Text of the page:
Yes, I agree. You have shared a valuable post. It seems that your given ideas can help you to enhance car sales. Other than this you can also post advertisement on website for cars for sale.

  2. Emily says:

    We’re in the process of selling our car privately and have a few interested customers. My question is regarding payment. We obviously want to avoid any fraudulent transactions, and have asked for cash. One lady that is interested has said she has bank financing. Is there a way to verify the validity of the bank financing? I just don’t want to get scammed by a fake check. Tips? Thanks!

    • Thomas Niejadlik says:

      It’s smart to be aware of scams like this so you’re headed in the right direction. If the buyer isn’t giving you cold hard cash then they need to understand the transaction grinds to halt until the money has cleared your account. Whether they pay with a personal check, a bank check or a money order I wouldn’t transfer ownership until your bank says the money is in your account AND available for you to withdraw. You can always call the bank listed on the check and verify that the account is real and that there is enough in the account to cover the check. If the person is financing the procedure is the same. Call the bank and check it out. If you have a bad feeling that something isn’t right then cancel the deal. If the person really wants the car they will understand and find an alternative way to pay. Finally, make sure you see and get a copy of their license just to verify they are who they say they are. Hope this helps. -Tom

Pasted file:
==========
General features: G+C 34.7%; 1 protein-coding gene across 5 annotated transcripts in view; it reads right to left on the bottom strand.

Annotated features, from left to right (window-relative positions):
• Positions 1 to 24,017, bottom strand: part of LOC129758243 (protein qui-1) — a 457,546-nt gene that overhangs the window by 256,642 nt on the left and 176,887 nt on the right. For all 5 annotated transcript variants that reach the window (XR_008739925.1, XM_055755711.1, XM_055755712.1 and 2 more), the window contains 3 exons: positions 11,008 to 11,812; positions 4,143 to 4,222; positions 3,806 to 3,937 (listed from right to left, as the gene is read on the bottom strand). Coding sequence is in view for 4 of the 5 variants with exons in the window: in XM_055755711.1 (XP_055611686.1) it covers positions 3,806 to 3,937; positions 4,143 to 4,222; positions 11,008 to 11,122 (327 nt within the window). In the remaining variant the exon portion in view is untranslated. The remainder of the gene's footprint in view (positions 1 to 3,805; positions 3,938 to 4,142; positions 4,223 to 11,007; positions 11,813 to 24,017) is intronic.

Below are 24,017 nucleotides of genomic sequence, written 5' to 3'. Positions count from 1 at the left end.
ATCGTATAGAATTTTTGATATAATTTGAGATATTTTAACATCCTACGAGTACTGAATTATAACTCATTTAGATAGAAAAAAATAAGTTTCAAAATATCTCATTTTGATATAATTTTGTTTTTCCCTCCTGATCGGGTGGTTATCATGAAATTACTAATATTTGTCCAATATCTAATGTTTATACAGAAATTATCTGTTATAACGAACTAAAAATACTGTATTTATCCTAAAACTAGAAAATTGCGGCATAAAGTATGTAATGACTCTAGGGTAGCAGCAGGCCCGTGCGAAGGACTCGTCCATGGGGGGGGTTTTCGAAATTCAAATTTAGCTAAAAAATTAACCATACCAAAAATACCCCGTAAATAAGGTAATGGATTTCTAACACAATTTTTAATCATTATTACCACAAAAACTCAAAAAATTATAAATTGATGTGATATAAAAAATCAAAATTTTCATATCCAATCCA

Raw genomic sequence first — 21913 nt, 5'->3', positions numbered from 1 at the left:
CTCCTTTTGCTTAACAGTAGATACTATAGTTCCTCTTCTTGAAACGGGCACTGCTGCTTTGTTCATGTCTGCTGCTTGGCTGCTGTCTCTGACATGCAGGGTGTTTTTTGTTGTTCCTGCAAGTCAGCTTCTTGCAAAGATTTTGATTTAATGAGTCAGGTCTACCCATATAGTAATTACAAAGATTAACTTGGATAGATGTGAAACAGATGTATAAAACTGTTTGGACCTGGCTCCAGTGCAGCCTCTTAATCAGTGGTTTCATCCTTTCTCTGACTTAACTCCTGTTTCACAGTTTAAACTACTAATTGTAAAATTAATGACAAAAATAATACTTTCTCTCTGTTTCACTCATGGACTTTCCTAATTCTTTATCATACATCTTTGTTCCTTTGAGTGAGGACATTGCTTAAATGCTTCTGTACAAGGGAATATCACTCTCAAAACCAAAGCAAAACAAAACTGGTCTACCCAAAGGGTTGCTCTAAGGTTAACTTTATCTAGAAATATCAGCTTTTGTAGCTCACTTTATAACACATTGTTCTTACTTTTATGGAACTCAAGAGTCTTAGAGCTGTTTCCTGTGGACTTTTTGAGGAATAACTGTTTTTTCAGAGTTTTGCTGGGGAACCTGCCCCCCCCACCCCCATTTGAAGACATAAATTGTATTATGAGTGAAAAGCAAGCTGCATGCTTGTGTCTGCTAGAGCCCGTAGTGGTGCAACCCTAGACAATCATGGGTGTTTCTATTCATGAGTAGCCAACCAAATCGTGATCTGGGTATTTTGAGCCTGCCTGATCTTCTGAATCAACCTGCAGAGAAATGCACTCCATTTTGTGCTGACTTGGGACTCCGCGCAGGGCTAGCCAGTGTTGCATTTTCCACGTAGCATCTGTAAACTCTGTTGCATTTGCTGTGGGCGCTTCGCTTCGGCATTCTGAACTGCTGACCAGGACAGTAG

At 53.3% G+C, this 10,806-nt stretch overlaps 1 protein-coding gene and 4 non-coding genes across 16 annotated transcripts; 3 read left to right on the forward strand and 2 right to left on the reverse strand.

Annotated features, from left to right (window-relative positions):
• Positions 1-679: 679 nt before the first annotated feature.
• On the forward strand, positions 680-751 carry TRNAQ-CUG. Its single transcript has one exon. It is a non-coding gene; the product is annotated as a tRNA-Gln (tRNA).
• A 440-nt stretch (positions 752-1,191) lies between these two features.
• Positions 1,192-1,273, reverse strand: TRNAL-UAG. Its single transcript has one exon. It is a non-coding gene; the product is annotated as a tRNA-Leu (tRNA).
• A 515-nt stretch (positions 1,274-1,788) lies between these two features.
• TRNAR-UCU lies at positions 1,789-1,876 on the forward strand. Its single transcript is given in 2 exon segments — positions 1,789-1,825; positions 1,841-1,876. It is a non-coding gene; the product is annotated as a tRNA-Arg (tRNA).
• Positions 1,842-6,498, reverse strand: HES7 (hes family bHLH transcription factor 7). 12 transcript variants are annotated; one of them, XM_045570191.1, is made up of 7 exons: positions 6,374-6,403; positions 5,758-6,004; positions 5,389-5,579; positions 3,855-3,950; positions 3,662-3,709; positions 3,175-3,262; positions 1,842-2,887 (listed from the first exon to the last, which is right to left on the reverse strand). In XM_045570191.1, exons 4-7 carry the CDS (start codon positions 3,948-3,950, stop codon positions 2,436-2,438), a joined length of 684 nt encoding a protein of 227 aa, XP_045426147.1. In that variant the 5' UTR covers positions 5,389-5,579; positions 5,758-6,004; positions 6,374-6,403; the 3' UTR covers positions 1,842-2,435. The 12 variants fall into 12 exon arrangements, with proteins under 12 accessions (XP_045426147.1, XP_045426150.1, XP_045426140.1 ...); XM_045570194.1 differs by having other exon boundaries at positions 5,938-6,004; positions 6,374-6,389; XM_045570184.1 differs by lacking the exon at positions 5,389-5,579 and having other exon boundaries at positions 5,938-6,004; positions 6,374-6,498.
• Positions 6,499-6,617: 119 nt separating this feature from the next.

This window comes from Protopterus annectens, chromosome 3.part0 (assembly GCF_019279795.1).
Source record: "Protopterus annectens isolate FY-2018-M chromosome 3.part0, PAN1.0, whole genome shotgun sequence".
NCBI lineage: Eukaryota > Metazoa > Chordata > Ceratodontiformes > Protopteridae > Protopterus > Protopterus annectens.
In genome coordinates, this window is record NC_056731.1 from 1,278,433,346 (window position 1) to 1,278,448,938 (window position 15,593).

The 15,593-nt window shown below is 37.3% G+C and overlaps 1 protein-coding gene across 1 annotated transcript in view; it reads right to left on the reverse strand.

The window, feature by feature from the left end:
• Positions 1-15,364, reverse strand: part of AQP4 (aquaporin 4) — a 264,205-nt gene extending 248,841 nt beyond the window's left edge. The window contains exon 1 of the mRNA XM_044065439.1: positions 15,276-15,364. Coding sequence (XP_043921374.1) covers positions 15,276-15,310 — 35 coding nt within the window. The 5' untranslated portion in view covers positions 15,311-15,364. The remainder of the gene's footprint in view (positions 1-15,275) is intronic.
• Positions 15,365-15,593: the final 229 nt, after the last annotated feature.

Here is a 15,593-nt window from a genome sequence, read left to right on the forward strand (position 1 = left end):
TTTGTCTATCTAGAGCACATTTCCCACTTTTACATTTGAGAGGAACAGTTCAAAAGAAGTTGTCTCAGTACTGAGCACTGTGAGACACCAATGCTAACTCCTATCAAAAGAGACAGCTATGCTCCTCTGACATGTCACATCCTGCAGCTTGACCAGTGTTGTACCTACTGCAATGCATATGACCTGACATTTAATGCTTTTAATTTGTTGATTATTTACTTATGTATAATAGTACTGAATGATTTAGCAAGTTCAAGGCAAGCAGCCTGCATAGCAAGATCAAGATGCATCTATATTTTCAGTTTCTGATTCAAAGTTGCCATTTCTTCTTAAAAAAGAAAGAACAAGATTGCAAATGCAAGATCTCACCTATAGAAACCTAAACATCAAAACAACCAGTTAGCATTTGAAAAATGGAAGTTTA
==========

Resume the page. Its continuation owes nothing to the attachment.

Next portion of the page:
3. Andrew says:

    Thanks for the post! I sold my car successfully on craigslist last fall and would definitely recommend getting a full interior detail for the pictures and showing to potential buyers. You can do this yourself if you have the patience or get a professional to do it for ~$90. I got a lot of positive comments on the cleanliness of my car and I feel it was a good selling point. Trust is key when selling directly. Disclosing any potential repairs or issues will give the buyer confidence that you’re not trying to rip them off. A stack of maintenance records helps as well.

    Also remember to only accept cash or money orders!

  4. Jamie says:

    These are very good tips. Also, you can buy that “new car smell” spray in a lot of car and automotive shops. I think Walmart might have it in their automotive department.

  5. What do you do when people want to take the car out for a test drive? Do you let them? Do you go with them? How do you protect your car and yourself in that situation?